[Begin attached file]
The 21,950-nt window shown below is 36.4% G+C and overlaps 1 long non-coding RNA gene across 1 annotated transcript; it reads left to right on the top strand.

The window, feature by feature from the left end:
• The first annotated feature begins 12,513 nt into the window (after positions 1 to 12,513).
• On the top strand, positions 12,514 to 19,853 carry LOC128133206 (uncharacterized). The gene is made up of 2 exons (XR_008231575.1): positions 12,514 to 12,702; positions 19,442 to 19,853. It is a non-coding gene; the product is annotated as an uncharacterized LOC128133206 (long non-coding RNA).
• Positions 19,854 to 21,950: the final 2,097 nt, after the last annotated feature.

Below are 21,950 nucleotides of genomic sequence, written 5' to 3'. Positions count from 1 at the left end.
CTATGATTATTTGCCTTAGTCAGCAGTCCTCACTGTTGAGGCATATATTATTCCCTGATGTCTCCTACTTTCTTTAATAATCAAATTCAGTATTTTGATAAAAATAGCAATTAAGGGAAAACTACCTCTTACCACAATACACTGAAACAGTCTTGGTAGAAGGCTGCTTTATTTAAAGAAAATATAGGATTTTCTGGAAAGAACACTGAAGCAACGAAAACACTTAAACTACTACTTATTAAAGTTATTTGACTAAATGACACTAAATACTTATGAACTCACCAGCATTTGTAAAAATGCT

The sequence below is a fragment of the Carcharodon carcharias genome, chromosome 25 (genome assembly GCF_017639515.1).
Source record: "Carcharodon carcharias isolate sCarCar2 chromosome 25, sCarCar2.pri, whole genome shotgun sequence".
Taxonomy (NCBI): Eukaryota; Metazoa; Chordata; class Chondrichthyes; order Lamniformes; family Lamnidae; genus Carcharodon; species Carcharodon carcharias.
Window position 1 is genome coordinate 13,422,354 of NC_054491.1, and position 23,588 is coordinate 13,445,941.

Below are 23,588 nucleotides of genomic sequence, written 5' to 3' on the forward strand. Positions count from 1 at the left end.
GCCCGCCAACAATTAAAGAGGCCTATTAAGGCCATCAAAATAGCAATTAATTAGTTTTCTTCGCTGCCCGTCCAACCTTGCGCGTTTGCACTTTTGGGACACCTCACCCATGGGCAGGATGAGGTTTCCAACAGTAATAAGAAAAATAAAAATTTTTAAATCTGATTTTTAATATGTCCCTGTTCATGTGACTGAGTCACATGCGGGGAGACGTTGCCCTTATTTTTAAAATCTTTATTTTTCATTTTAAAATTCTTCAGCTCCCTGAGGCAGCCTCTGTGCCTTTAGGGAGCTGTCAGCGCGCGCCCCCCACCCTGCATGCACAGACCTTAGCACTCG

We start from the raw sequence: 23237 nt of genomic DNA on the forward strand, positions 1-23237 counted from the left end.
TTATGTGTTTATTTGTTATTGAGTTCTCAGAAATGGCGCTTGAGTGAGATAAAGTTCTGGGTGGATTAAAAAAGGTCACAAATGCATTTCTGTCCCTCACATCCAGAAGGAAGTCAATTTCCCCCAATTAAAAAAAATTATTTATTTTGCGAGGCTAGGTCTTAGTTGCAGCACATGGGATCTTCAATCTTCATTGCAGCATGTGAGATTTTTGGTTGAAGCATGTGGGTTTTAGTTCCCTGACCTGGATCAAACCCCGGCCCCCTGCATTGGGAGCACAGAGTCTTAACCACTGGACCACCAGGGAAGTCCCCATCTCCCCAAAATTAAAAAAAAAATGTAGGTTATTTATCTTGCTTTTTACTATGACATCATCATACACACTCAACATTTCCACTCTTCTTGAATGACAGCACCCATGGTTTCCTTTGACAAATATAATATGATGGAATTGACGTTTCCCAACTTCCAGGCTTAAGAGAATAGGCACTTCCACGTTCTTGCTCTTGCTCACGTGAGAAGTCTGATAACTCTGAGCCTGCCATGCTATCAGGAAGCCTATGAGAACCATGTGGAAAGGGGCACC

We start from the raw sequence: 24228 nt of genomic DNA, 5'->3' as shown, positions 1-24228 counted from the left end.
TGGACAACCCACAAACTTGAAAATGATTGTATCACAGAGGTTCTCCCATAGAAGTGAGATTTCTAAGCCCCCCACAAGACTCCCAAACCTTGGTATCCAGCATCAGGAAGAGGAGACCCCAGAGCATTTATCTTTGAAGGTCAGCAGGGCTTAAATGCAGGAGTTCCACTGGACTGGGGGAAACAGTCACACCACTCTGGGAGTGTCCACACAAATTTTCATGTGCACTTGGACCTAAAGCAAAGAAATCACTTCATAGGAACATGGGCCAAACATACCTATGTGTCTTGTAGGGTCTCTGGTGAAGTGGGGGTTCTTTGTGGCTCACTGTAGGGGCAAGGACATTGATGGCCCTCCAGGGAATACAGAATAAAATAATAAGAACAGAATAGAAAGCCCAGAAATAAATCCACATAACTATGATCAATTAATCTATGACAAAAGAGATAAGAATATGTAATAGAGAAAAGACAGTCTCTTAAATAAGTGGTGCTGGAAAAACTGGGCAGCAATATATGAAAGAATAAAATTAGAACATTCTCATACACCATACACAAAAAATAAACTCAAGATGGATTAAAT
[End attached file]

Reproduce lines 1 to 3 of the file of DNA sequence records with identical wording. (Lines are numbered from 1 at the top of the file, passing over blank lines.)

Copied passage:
The 21,950-nt window shown below is 36.4% G+C and overlaps 1 long non-coding RNA gene across 1 annotated transcript; it reads left to right on the top strand.

The window, feature by feature from the left end:
• The first annotated feature begins 12,513 nt into the window (after positions 1 to 12,513).